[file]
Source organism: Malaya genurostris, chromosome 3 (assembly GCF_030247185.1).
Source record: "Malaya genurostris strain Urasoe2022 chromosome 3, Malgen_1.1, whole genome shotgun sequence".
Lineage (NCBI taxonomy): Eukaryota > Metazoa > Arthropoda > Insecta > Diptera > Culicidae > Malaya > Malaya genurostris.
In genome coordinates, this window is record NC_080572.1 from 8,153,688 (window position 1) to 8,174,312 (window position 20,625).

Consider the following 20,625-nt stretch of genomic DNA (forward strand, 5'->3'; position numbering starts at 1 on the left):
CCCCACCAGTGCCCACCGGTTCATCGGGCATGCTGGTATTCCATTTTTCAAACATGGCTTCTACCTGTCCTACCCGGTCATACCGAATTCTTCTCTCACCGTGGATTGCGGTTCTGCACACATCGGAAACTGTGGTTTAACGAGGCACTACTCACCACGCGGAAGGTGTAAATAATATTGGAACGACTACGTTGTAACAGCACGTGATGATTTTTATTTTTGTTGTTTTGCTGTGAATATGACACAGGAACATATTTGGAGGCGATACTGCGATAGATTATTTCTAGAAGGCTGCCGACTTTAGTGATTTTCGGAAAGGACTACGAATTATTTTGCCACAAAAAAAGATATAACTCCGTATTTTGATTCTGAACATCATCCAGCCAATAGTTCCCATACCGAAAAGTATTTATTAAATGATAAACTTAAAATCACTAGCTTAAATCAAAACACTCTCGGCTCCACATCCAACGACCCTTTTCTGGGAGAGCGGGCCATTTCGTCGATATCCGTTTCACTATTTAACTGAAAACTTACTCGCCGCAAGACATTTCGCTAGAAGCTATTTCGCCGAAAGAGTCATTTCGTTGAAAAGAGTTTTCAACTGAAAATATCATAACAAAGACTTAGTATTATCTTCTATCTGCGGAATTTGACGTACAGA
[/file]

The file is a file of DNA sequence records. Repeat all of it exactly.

Source organism: Malaya genurostris, chromosome 3 (assembly GCF_030247185.1).
Source record: "Malaya genurostris strain Urasoe2022 chromosome 3, Malgen_1.1, whole genome shotgun sequence".
Lineage (NCBI taxonomy): Eukaryota > Metazoa > Arthropoda > Insecta > Diptera > Culicidae > Malaya > Malaya genurostris.
In genome coordinates, this window is record NC_080572.1 from 8,153,688 (window position 1) to 8,174,312 (window position 20,625).

Consider the following 20,625-nt stretch of genomic DNA (forward strand, 5'->3'; position numbering starts at 1 on the left):
CCCCACCAGTGCCCACCGGTTCATCGGGCATGCTGGTATTCCATTTTTCAAACATGGCTTCTACCTGTCCTACCCGGTCATACCGAATTCTTCTCTCACCGTGGATTGCGGTTCTGCACACATCGGAAACTGTGGTTTAACGAGGCACTACTCACCACGCGGAAGGTGTAAATAATATTGGAACGACTACGTTGTAACAGCACGTGATGATTTTTATTTTTGTTGTTTTGCTGTGAATATGACACAGGAACATATTTGGAGGCGATACTGCGATAGATTATTTCTAGAAGGCTGCCGACTTTAGTGATTTTCGGAAAGGACTACGAATTATTTTGCCACAAAAAAAGATATAACTCCGTATTTTGATTCTGAACATCATCCAGCCAATAGTTCCCATACCGAAAAGTATTTATTAAATGATAAACTTAAAATCACTAGCTTAAATCAAAACACTCTCGGCTCCACATCCAACGACCCTTTTCTGGGAGAGCGGGCCATTTCGTCGATATCCGTTTCACTATTTAACTGAAAACTTACTCGCCGCAAGACATTTCGCTAGAAGCTATTTCGCCGAAAGAGTCATTTCGTTGAAAAGAGTTTTCAACTGAAAATATCATAACAAAGACTTAGTATTATCTTCTATCTGCGGAATTTGACGTACAGA